|Title||A meta-analysis of elevated CO2 effects on woody plant mass, form, and physiology|
|Publication Type||Journal Article|
|Year of Publication||1998|
|Authors||Curtis PS, Wang X|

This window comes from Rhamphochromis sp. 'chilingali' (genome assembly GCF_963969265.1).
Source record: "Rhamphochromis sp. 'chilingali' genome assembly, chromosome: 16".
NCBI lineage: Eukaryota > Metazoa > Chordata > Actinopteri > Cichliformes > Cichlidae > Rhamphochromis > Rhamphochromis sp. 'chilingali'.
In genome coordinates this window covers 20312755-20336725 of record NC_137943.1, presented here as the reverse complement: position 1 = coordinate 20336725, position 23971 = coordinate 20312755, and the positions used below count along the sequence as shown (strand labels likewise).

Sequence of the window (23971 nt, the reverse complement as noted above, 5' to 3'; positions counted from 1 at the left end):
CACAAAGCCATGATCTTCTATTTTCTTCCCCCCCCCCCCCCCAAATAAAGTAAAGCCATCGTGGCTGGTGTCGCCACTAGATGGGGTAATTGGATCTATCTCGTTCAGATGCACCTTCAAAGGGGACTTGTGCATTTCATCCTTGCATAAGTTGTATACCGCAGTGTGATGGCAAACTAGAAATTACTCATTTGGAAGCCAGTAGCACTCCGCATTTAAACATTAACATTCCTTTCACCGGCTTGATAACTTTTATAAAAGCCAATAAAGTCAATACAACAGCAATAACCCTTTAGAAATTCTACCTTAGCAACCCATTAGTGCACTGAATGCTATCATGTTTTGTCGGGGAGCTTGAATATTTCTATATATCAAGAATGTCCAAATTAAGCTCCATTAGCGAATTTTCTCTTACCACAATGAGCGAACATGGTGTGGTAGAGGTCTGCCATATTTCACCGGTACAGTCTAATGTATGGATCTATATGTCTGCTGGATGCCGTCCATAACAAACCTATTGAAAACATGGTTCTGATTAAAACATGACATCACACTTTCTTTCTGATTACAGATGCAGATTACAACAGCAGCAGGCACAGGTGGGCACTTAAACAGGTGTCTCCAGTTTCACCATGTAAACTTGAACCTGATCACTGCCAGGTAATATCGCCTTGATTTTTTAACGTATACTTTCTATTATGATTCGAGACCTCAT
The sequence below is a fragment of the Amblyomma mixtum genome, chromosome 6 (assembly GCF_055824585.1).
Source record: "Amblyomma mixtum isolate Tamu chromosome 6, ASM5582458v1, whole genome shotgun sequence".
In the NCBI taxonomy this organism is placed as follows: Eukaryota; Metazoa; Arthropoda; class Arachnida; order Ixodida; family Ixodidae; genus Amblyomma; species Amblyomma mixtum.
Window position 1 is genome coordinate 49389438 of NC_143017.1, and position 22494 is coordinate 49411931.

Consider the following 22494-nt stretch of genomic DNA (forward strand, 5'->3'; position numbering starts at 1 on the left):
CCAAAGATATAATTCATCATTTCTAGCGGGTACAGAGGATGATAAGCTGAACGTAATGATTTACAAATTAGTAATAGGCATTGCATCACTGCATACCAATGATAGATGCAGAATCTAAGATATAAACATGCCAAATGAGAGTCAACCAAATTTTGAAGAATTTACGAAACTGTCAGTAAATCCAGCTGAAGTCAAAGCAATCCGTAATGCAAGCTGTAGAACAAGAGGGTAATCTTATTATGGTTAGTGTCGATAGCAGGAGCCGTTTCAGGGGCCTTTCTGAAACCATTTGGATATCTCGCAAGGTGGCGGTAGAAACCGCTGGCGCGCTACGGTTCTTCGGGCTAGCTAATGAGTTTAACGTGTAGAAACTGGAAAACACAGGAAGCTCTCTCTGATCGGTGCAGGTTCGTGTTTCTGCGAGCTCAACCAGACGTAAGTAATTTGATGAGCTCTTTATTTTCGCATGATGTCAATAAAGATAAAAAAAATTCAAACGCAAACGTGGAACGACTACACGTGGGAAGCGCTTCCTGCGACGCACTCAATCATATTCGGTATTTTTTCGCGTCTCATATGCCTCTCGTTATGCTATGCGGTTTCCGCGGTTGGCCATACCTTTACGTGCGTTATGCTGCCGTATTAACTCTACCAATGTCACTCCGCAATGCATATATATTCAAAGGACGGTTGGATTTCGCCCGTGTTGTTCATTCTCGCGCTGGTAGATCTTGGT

Quantitative integration of the literature on the effect of elevated CO2 on woody plants is important to aid our understanding of forest health in coming decades and to better predict terrestrial feedbacks on the global carbon cycle. We used meta-analytic methods to summarize and interpret more than 500 reports of effects of elevated CO2 on woody plant biomass accumulation and partitioning, gas exchange, and leaf nitrogen and starch content. The CO2 effect size metric we used was the log-transformed ratio of elevated compared to ambient response means weighted by the inverse of the log ratio. Variation in effect size among studies was partitioned according to the presence of interacting stress factors, length of CO2 exposure, functional group status, pot size, and type of CO2 exposure facility. Both total biomass (Wt) and net CO2 assimilation (A) increased significantly at about twice ambient CO2, regardless of growth conditions. Low soil nutrient availability reduced the CO2 stimulation of Wt by half, from +31% under optimal conditions to +16%, while low light increased the response to +52%. We found no significant shifts in biomass allocation under high CO2. Interacting stress factors had no effect on the magnitude of responses of A to CO2, although plants grown in growth chambers had significantly lower responses (+19%) than those grown in greenhouses or in open-top chambers (+54%). We found no consistent evidence for photosynthetic acclimation to CO2 enrichment except in trees grown in pots < 0.5 l (-36%) and no significant CO2 effect on stomatal conductance. Both leaf dark respiration and leaf nitrogen were significantly reduced under elevated CO2 (-18% and -16% respectively, data expressed on a leaf mass basis), while leaf starch content increased significantly except in low nutrient grown gymnosperms. Our results provide robust, statistically defensible estimates of elevated CO2 effect sizes against which new results may be compared or for use in forest and climate model parameterization.